The 2016 India-Japan Joint Statement underscores the importance of coordinating bilaterally and with other countries to develop better regional connectivity and facilitating industrial networks. Besides, the inaugural India-US-Japan ministerial dialogue in 2015 made the case for employing collective capabilities in supporting regional economic linkages which led to the institutionalization of experts-level group for identifying potential areas of collaboration that would augment regional connectivity.7 The second trilateral dialogue is likely to be hosted on the side-lines of the United Nations General Assembly (UNGA) later this month.8

    Connectivity and Infrastructure

    Regional connectivity both within India and infrastructure development in Southeast Asia, South Asia and adjoining region —for instance Iran and Afghanistan with specific reference to development of Chabahar, and collaborative projects in Africa, have been accorded priority. India and Japan conceived the AAGC with the objective of cultivating value chains, advancing economic networks and sustainable development, and inter-connectedness between and within the two growth poles of Asia and Africa. AAGC focuses on four priority areas relating to development projects, quality infrastructure and institutional connectivity, skill development and capacity building and people-to-people cooperation. It nicely fits within the broader framework of Abe’s ‘Free and Open Indo-Pacific’ and EPQI and India’s development cooperation with Africa and ‘Act East’ policy.

    While the footprint of Japanese overseas development assistance (ODA) is ever-expanding on India’s mega-infrastructure initiatives, including on the flagship Mumbai-Ahmedabad shinkansen project with phased transfer of technology and ‘Make in India’, Tokyo is invested in developing strategically significant areas such as the northeast India and Andaman and Nicobar Islands. Improved infrastructure and inter and intra-regional connectivity in the northeast, often touted as the gateway to Southeast Asia, is a key determinant for the success of Modi’s ‘Act East’ policy.

    Japan is increasingly emerging as a ‘natural partner for development of northeast.’9 India-Japan Coordination Forum on Development of Northeast was instituted in August 2017. Northeast is the space where Abe’s ‘Free and Open Indo-Pacific Strategy’ and Modi’s ‘Act East’ policy ‘converge’ as it is situated at an ‘important juncture between India and Southeast Asia as well as within Bay of Bengal Initiative for Multi-Sectoral Technical and Economic Cooperation (BIMSTEC) countries’. Japanese ODA loan is supporting Phase I of the North East Road Network Connectivity Improvement Project with special focus on National Highways 51 and 54 in Meghalaya and Mizoram. 10

    Securing the Maritime Commons

    As maritime democracies, both nations have argued for rules-based international order, freedom of navigation and over flight, unimpeded lawful commerce, and peaceful settlement of disputes. Where there is an alignment of interests, India has invested in strengthening relations with likeminded countries. Further, India, US and Japan conducted the annual Malabar Exercise in the Bay of Bengal in July 2017 aimed at enhancing interoperability between the navies of the three democracies and strengthening trilateral cooperation in the Indo-pacific region. Next year, Japan is likely to step up its involvement by sending state-of-the-art assets including P-1 maritime patrol aircraft in the Malabar exercise. Besides, with the aim of augmenting cooperation, both India and Japan are considering incorporation of Anti-Submarine Warfare (ASW) training and exchanges by ASW aviation units such as P-3C in addition to mine-counter measures (MCM) training.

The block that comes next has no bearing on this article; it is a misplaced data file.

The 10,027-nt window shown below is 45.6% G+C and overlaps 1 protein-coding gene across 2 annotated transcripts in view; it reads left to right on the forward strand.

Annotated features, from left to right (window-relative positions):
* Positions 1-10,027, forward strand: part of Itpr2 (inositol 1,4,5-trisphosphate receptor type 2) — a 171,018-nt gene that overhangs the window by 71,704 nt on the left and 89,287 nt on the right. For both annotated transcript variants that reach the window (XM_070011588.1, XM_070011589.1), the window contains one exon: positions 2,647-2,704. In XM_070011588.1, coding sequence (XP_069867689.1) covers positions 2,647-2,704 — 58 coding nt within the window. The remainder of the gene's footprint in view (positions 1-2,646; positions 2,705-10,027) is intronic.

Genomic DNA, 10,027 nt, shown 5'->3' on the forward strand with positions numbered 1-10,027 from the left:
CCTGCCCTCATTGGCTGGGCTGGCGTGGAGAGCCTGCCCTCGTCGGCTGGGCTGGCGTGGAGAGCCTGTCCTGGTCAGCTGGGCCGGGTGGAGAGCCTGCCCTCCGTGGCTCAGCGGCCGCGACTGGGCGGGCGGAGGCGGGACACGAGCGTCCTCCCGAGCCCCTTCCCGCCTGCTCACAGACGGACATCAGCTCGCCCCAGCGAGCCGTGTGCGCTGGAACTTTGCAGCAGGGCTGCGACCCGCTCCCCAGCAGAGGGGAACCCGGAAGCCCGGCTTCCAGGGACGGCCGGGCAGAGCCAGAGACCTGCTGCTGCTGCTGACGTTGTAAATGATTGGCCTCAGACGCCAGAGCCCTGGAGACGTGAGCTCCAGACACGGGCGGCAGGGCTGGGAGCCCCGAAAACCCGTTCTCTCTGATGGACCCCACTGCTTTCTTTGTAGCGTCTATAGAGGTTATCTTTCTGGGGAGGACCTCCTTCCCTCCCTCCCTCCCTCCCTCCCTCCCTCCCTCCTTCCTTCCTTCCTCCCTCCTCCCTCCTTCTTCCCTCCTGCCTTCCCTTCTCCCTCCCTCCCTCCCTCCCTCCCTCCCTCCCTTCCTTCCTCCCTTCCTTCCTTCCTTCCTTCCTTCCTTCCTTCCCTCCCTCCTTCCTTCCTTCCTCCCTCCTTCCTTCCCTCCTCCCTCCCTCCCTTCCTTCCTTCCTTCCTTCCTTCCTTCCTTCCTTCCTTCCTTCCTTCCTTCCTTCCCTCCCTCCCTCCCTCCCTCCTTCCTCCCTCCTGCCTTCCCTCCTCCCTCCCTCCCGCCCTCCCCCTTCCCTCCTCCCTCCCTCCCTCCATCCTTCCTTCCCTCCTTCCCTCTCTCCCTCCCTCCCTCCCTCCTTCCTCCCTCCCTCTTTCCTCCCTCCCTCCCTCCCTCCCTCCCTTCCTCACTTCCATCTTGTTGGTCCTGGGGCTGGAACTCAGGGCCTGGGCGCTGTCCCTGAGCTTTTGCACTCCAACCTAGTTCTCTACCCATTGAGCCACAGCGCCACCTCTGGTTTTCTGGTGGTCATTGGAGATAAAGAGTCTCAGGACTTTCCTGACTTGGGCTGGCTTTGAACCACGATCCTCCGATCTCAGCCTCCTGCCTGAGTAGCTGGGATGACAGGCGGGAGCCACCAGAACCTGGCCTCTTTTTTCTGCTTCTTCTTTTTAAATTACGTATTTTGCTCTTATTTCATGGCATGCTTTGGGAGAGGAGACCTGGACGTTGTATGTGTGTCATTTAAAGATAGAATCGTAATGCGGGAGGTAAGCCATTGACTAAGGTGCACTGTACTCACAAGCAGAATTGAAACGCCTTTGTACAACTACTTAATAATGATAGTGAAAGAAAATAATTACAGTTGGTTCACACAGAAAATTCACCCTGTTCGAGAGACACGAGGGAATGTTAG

The ‘shared responsibility’ in securing the regional SLOCs as a ‘public good’11 reinforces India-Japan maritime cooperation. Japan desires India’s cooperation in guarding the Indian Ocean SLOCs since it is critical for its energy shipments. With dependence on imports for 94 per cent of its primary energy supply, Japan is severely dependent on Middle Eastern oil imports, and the Indian Ocean is, therefore, vital for Japanese energy imports from the region. While Japan has depended on the US Navy for safeguarding critical SLOCs, it is increasingly cognisant of India’s capabilities in playing a productive role in defending the regional sea lanes. Besides protecting energy interests, SLOCs, particularly the Malacca Strait, are exposed to the dangers of piracy and terror incidents. India extended cooperation during the 1999 M/V Alondra Rainbow piracy incident which subsequently led to confidence-building and a robust framework of cooperation has been nurtured between the coast guards and navies of both the countries. Besides, at the India-Japan shipping policy forum, launched in 2010, both countries focus on cooperation in maritime sector such as development of ship recycling facilities, ports and inland water transport, ship building and repair, and cooperation on International Maritime Organisation (IMO) issues.